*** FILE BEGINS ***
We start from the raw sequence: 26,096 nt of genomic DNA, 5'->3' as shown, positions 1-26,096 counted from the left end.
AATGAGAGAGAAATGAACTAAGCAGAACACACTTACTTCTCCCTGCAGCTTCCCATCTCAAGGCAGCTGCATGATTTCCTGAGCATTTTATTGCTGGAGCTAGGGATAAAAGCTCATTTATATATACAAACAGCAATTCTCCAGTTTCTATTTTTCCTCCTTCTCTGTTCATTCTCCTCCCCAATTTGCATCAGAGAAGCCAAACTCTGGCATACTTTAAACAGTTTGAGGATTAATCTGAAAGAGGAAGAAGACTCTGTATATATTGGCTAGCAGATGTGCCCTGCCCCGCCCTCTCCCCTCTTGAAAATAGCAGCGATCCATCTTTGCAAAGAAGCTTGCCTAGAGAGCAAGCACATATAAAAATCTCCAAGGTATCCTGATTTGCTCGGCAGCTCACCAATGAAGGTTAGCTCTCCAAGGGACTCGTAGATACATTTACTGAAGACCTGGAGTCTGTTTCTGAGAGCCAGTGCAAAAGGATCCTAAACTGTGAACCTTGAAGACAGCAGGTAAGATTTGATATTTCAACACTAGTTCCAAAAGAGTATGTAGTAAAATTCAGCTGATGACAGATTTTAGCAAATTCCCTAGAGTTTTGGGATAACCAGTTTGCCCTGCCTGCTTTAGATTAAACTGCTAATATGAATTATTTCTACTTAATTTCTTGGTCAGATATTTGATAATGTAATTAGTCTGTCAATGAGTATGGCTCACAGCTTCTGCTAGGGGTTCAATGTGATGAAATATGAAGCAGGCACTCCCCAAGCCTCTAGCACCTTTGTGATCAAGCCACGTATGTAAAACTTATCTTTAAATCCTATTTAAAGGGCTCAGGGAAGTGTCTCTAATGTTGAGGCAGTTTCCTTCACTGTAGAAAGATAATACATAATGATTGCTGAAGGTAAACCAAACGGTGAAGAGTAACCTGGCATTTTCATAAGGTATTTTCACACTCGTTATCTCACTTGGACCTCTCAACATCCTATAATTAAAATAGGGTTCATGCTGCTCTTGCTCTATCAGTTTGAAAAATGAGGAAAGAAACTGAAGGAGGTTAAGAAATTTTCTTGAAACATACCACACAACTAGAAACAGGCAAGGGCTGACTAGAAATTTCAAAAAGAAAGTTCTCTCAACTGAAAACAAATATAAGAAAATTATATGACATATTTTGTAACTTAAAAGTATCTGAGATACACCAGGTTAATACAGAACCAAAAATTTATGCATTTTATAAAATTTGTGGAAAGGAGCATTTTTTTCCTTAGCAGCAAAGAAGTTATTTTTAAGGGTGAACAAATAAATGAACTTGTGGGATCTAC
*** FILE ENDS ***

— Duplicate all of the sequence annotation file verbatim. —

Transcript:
We start from the raw sequence: 26,096 nt of genomic DNA, 5'->3' as shown, positions 1-26,096 counted from the left end.
AATGAGAGAGAAATGAACTAAGCAGAACACACTTACTTCTCCCTGCAGCTTCCCATCTCAAGGCAGCTGCATGATTTCCTGAGCATTTTATTGCTGGAGCTAGGGATAAAAGCTCATTTATATATACAAACAGCAATTCTCCAGTTTCTATTTTTCCTCCTTCTCTGTTCATTCTCCTCCCCAATTTGCATCAGAGAAGCCAAACTCTGGCATACTTTAAACAGTTTGAGGATTAATCTGAAAGAGGAAGAAGACTCTGTATATATTGGCTAGCAGATGTGCCCTGCCCCGCCCTCTCCCCTCTTGAAAATAGCAGCGATCCATCTTTGCAAAGAAGCTTGCCTAGAGAGCAAGCACATATAAAAATCTCCAAGGTATCCTGATTTGCTCGGCAGCTCACCAATGAAGGTTAGCTCTCCAAGGGACTCGTAGATACATTTACTGAAGACCTGGAGTCTGTTTCTGAGAGCCAGTGCAAAAGGATCCTAAACTGTGAACCTTGAAGACAGCAGGTAAGATTTGATATTTCAACACTAGTTCCAAAAGAGTATGTAGTAAAATTCAGCTGATGACAGATTTTAGCAAATTCCCTAGAGTTTTGGGATAACCAGTTTGCCCTGCCTGCTTTAGATTAAACTGCTAATATGAATTATTTCTACTTAATTTCTTGGTCAGATATTTGATAATGTAATTAGTCTGTCAATGAGTATGGCTCACAGCTTCTGCTAGGGGTTCAATGTGATGAAATATGAAGCAGGCACTCCCCAAGCCTCTAGCACCTTTGTGATCAAGCCACGTATGTAAAACTTATCTTTAAATCCTATTTAAAGGGCTCAGGGAAGTGTCTCTAATGTTGAGGCAGTTTCCTTCACTGTAGAAAGATAATACATAATGATTGCTGAAGGTAAACCAAACGGTGAAGAGTAACCTGGCATTTTCATAAGGTATTTTCACACTCGTTATCTCACTTGGACCTCTCAACATCCTATAATTAAAATAGGGTTCATGCTGCTCTTGCTCTATCAGTTTGAAAAATGAGGAAAGAAACTGAAGGAGGTTAAGAAATTTTCTTGAAACATACCACACAACTAGAAACAGGCAAGGGCTGACTAGAAATTTCAAAAAGAAAGTTCTCTCAACTGAAAACAAATATAAGAAAATTATATGACATATTTTGTAACTTAAAAGTATCTGAGATACACCAGGTTAATACAGAACCAAAAATTTATGCATTTTATAAAATTTGTGGAAAGGAGCATTTTTTTCCTTAGCAGCAAAGAAGTTATTTTTAAGGGTGAACAAATAAATGAACTTGTGGGATCTAC